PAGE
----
On a philosophical level, violence is rather difficult to define and violence can have connotations reflective of temperament and psychical states. Any sense of disturbance or perturbation may be said to be violent, however artfully rendered.
Slavoj Žižek argues that there are distinguishable types of violence, namely subjective and objective violence. Subjective violence which is manifestly apparent as it seems to emerge from an agent and is directed toward agents. Looting, murder and terrorist attacks are subjective forms of violence. Objective violence is the political and economic structures that generate much of what we deem to be subjective violence.
The films on this list may in some sense deal with a sort of violence, but depict very little subjective violence. Documentaries have been avoided but there are numerous disturbing documentaries that don’t feature violence, such as Mr. Death: the Rise and Fall of Fred A. Leuchter, Jr. which follows a Holocaust denier and designer of death-penalty instruments.
A possible omission was Last Tango In Paris, especially given the circumstances of how an infamous scene was shot, but its inclusion would risk trivializing sexual assault. Films in which the very making of the film is disturbing have therefore been avoided. Given these considerations, hopefully the title is not too misleading.
10. Innocence (2004)
Innocence is a beautiful film by Lucile Hadžihalilović about prepubescent girls in a strange school, where they are sheltered from the outside world. Not much happens in the film. Rather the film evokes a sense of wonder and mystery. However, the exploration of these girls as they transition to adolescence and the sensuality of the cinematography may unnerve some viewers.
As there are intimations of prepubescent sexuality, the film’s subtlety itself may add unease. Also, the fact that new girls to the school arrive in coffins injects a sense of the uncanny. For these reasons, Innocence belongs as a beautiful example of how the wondrous and mysterious can also be troubling.
9. Import/Export (2007)
Ulrich Seidl’s film follows two people living different lives who do not meet. Olga is a single mother who is underpaid for her work as a nurse and so takes up work on an online porn site, where clients of the site fascistically shout orders at her. She moves from Eastern Ukraine to Austria where she is fired as a maid and forced to work as a janitor in a hospital where we witness ageing people confront their mortality. The scenes, arguably exploitative, are in a sense genuine as Seidl has used—emphasis on the word—elderly people suffering from dementia.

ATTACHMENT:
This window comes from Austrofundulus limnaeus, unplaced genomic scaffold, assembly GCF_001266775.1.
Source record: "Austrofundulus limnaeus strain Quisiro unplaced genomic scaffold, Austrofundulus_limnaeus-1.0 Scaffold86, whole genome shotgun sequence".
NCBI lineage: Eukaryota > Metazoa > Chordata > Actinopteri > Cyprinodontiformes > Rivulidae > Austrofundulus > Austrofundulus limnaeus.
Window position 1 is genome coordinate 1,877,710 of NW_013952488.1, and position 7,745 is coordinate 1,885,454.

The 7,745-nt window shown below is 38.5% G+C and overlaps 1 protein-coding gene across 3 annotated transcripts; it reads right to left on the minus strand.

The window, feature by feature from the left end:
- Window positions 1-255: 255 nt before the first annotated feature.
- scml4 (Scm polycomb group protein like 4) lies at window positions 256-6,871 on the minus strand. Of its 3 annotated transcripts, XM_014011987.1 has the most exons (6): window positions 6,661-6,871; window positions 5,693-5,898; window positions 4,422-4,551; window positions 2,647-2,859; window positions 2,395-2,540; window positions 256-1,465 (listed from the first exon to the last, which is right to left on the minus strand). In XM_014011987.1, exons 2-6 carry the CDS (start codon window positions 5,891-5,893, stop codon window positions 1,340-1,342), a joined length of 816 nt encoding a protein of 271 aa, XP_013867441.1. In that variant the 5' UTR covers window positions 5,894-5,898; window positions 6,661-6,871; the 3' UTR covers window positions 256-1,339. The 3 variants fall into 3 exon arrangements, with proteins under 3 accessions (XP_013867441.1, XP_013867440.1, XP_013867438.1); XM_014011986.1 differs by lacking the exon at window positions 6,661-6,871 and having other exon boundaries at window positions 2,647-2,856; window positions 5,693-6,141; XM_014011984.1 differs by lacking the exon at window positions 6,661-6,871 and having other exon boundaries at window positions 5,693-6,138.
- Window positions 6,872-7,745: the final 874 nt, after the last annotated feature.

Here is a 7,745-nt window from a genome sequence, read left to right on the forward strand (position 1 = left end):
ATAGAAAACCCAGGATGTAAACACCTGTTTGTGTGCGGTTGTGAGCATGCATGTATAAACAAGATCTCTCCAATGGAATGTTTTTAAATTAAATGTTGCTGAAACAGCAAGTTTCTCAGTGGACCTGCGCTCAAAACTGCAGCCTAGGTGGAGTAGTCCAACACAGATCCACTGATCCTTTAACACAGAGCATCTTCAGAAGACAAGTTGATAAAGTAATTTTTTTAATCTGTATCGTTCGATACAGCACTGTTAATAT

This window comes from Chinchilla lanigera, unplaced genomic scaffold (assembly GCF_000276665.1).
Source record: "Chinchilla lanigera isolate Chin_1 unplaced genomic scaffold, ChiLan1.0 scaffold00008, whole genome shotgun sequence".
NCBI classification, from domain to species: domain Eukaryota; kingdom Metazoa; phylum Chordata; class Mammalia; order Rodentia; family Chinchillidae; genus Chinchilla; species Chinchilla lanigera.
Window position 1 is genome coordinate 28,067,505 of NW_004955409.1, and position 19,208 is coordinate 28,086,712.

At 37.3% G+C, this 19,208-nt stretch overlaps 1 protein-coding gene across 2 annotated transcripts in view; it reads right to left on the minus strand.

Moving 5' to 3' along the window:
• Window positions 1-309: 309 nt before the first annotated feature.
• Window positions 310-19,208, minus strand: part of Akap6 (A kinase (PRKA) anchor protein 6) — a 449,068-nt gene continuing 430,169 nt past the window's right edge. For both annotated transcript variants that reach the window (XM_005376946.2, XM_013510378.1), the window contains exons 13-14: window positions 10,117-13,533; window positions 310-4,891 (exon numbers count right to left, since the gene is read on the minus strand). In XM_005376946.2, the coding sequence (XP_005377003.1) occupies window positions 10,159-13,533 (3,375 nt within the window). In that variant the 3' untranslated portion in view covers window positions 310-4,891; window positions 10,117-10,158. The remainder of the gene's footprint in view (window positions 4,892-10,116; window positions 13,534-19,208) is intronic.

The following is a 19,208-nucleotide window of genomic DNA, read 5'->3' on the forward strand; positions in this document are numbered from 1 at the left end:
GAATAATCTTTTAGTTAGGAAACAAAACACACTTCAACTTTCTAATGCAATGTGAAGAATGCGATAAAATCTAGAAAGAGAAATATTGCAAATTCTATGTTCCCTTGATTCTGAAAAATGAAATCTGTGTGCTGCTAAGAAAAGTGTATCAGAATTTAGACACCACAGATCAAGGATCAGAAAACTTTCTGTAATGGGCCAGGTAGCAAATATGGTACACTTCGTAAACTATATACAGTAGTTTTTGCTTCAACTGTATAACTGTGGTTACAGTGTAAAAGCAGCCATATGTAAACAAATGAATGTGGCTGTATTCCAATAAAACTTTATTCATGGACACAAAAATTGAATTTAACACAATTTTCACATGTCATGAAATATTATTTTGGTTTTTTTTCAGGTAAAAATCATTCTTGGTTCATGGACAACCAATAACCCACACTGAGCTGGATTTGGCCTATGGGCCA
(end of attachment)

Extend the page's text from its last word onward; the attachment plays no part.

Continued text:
The other narrative follows Pauli who after being fired from his work as a security guard agrees to travel with his stepdad to Ukraine. He witnesses his stepdad behave cruelly to a sex worker in a scene that would disturb anyone with a trace of moral sensibilities.
This film conveys a sort of structural violence, what Slavoj Žižek calls objective violence. Peter Bradshaw describes the film as “a sort of cinema of cruelty.” As such, many would find even the cruelty of a Haneke movie a little more bearable. Indeed, the fellow Austrian’s work, Amour appears a more tender exploration of aging, sickness and degradation—if one feels Import/Export is in fact too violent to appear on this list.
8. Loving Memory (1971)
An elderly woman mistakes a hit-and-run victim’s corpse as a living person and behaves with tenderness to the body. Watching her care for a corpse and behave as though it were a living being is unsettling. This film by director Tony Scott is a classic that fuses absurdity and the morbid with a certain tenderness.
7. Camille Claudel 1915 (2013)
A beautiful film by Bruno Dumont about the sculptor Camille Claudel’s inner and sometimes outer struggle against her incarceration in a mental asylum. Despite not belonging in the asylum, Camille Claudel’s conservative brother Paul Claudel refuses her the right to leave.
Despite the incredible character study that evokes Bresson’s masterpieces, the sheer injustice surely world disturb many viewers. One may end up disagreeing with W.H. Auden that history will “pardon Paul Claudel, Pardons him for writing well.” Nevertheless, to appropriate Auden terms, there are “ironic points of light” that shine throughout the film.
6. Ma Mère (2004)
Christophe Honoré’s Ma Mère is a film about a woman who seduces her son. Ma Mère questions whether immorality can be a type of ethical commitment.
A must for those of transgressive cinema, the film manages to be more twisted than it sounds, but also an exploration of the idea that transgression can be a religious, even moral search for new meanings and commitments.